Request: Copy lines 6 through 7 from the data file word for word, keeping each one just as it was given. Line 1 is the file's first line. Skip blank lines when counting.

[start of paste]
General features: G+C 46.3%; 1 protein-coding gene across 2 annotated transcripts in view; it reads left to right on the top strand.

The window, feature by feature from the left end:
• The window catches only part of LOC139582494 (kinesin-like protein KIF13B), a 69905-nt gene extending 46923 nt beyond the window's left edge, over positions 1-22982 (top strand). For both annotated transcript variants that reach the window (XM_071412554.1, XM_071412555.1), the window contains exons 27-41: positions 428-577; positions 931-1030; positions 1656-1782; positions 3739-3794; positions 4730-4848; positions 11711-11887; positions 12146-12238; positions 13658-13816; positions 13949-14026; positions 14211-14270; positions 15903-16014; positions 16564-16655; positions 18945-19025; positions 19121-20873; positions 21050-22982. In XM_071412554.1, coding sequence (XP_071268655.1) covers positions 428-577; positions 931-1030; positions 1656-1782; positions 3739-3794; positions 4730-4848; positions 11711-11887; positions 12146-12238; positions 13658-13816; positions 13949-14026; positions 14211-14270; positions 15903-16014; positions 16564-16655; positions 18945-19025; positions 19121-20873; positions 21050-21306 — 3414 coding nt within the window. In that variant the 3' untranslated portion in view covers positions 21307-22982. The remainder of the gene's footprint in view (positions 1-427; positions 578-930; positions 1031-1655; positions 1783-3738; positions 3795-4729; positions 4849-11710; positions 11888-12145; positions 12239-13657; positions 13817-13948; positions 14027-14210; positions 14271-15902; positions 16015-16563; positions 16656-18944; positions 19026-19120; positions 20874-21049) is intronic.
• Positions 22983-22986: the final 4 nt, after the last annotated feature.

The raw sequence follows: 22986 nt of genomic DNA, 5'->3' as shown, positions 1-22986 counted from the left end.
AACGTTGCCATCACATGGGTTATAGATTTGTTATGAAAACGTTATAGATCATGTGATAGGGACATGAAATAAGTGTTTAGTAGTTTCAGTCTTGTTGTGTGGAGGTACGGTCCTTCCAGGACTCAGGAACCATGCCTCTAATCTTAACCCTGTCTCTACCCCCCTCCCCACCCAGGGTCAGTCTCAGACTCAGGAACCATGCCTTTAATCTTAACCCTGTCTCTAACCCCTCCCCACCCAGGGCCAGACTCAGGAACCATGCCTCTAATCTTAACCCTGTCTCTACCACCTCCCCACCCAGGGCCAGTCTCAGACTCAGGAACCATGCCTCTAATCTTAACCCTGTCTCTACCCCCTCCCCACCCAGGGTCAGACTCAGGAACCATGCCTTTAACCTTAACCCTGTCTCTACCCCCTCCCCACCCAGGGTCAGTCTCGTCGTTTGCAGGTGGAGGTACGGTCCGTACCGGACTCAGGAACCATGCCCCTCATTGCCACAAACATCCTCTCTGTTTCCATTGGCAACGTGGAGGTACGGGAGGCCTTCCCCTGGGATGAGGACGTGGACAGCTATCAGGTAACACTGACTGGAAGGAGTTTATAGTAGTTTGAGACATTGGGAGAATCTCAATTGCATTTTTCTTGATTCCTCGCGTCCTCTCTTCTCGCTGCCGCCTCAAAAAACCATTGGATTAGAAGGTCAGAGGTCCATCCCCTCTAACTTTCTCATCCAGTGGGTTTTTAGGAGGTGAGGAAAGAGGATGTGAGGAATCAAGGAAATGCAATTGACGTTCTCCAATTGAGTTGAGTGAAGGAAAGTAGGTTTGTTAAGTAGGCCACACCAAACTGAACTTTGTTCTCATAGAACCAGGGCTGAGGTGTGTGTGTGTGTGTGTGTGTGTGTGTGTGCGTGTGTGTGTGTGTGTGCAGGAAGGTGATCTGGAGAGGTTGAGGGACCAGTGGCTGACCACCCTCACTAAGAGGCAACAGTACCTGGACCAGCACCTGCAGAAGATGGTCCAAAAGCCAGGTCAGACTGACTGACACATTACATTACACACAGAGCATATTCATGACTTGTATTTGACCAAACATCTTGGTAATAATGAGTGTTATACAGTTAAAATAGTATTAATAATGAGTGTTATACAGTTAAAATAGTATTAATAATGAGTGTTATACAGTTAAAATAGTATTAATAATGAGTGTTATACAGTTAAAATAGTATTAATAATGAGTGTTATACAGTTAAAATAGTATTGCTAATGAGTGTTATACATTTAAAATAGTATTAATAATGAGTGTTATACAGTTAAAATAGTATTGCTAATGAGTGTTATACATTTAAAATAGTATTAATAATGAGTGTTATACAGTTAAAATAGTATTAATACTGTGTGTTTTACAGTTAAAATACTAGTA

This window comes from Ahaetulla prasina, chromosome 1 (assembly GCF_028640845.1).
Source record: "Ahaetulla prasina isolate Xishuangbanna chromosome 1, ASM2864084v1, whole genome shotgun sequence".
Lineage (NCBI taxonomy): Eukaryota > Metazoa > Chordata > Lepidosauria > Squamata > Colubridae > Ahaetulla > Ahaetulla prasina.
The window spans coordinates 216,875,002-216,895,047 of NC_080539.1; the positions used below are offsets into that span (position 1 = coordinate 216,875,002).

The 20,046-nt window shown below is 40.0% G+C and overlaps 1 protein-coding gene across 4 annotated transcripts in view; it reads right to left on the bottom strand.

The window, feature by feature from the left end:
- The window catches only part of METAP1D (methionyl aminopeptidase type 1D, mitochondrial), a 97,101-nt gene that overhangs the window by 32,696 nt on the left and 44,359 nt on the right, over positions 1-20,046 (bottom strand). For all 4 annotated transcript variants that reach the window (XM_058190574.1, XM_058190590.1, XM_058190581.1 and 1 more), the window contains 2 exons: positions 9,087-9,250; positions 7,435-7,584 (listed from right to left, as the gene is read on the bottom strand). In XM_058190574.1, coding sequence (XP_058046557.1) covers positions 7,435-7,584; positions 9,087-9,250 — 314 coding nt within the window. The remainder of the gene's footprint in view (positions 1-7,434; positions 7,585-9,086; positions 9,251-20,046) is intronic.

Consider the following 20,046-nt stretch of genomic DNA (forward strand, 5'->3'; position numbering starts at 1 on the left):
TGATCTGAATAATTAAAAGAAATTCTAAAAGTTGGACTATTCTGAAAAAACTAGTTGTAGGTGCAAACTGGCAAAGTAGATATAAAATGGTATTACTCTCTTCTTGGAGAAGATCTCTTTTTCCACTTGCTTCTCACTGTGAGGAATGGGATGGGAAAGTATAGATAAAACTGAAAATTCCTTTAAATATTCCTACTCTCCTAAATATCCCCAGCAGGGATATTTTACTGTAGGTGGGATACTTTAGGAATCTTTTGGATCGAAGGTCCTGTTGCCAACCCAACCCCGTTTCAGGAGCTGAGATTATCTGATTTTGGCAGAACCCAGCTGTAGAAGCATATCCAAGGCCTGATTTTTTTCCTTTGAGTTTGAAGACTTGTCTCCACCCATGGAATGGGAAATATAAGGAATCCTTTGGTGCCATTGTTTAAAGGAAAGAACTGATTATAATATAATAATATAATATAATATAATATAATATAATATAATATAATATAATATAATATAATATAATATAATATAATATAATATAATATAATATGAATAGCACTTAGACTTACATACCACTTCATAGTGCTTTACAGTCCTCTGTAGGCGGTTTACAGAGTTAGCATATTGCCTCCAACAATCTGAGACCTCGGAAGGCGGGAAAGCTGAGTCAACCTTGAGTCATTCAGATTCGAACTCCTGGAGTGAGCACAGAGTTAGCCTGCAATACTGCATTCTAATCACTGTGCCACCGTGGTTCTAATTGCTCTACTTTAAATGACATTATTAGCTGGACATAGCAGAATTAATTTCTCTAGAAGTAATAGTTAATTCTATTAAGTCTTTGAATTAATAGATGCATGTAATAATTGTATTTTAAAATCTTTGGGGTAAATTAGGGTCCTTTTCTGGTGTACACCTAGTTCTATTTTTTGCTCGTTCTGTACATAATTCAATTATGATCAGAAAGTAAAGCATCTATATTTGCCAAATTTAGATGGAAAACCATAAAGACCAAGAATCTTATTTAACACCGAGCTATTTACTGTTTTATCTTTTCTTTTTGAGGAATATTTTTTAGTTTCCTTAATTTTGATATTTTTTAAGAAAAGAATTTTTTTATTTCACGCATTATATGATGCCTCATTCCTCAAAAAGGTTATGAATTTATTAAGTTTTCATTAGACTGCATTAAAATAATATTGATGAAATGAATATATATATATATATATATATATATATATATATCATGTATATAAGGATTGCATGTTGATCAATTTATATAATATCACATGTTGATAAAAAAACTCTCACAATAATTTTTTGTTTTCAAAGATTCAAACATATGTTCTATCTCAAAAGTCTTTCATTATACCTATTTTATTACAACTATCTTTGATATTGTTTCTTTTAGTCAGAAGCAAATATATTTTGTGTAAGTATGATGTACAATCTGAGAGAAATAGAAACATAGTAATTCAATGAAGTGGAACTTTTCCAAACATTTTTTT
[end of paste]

AACGTTGCCATCACATGGGTTATAGATTTGTTATGAAAACGTTATAGATCATGTGATAGGGACATGAAATAAGTGTTTAGTAGTTTCAGTCTTGTTGTGTGGAGGTACGGTCCTTCCAGGACTCAGGAACCATGCCTCTAATCTTAACCCTGTCTCTACCCCCCTCCCCACCCAGGGTCAGTCTCAGACTCAGGAACCATGCCTTTAATCTTAACCCTGTCTCTAACCCCTCCCCACCCAGGGCCAGACTCAGGAACCATGCCTCTAATCTTAACCCTGTCTCTACCACCTCCCCACCCAGGGCCAGTCTCAGACTCAGGAACCATGCCTCTAATCTTAACCCTGTCTCTACCCCCTCCCCACCCAGGGTCAGACTCAGGAACCATGCCTTTAACCTTAACCCTGTCTCTACCCCCTCCCCACCCAGGGTCAGTCTCGTCGTTTGCAGGTGGAGGTACGGTCCGTACCGGACTCAGGAACCATGCCCCTCATTGCCACAAACATCCTCTCTGTTTCCATTGGCAACGTGGAGGTACGGGAGGCCTTCCCCTGGGATGAGGACGTGGACAGCTATCAGGTAACACTGACTGGAAGGAGTTTATAGTAGTTTGAGACATTGGGAGAATCTCAATTGCATTTTTCTTGATTCCTCGCGTCCTCTCTTCTCGCTGCCGCCTCAAAAAACCATTGGATTAGAAGGTCAGAGGTCCATCCCCTCTAACTTTCTCATCCAGTGGGTTTTTAGGAGGTGAGGAAAGAGGATGTGAGGAATCAAGGAAATGCAATTGACGTTCTCCAATTGAGTTGAGTGAAGGAAAGTAGGTTTGTTAAGTAGGCCACACCAAACTGAACTTTGTTCTCATAGAACCAGGGCTGAGGTGTGTGTGTGTGTGTGTGTGTGTGTGTGTGCGTGTGTGTGTGTGTGTGCAGGAAGGTGATCTGGAGAGGTTGAGGGACCAGTGGCTGACCACCCTCACTAAGAGGCAACAGTACCTGGACCAGCACCTGCAGAAGATGGTCCAAAAGCCAGGTCAGACTGACTGACACATTACATTACACACAGAGCATATTCATGACTTGTATTTGACCAAACATCTTGGTAATAATGAGTGTTATACAGTTAAAATAGTATTAATAATGAGTGTTATACAGTTAAAATAGTATTAATAATGAGTGTTATACAGTTAAAATAGTATTAATAATGAGTGTTATACAGTTAAAATAGTATTAATAATGAGTGTTATACAGTTAAAATAGTATTGCTAATGAGTGTTATACATTTAAAATAGTATTAATAATGAGTGTTATACAGTTAAAATAGTATTGCTAATGAGTGTTATACATTTAAAATAGTATTAATAATGAGTGTTATACAGTTAAAATAGTATTAATACTGTGTGTTTTACAGTTAAAATACTAGTA

This window comes from Ahaetulla prasina, chromosome 1 (assembly GCF_028640845.1).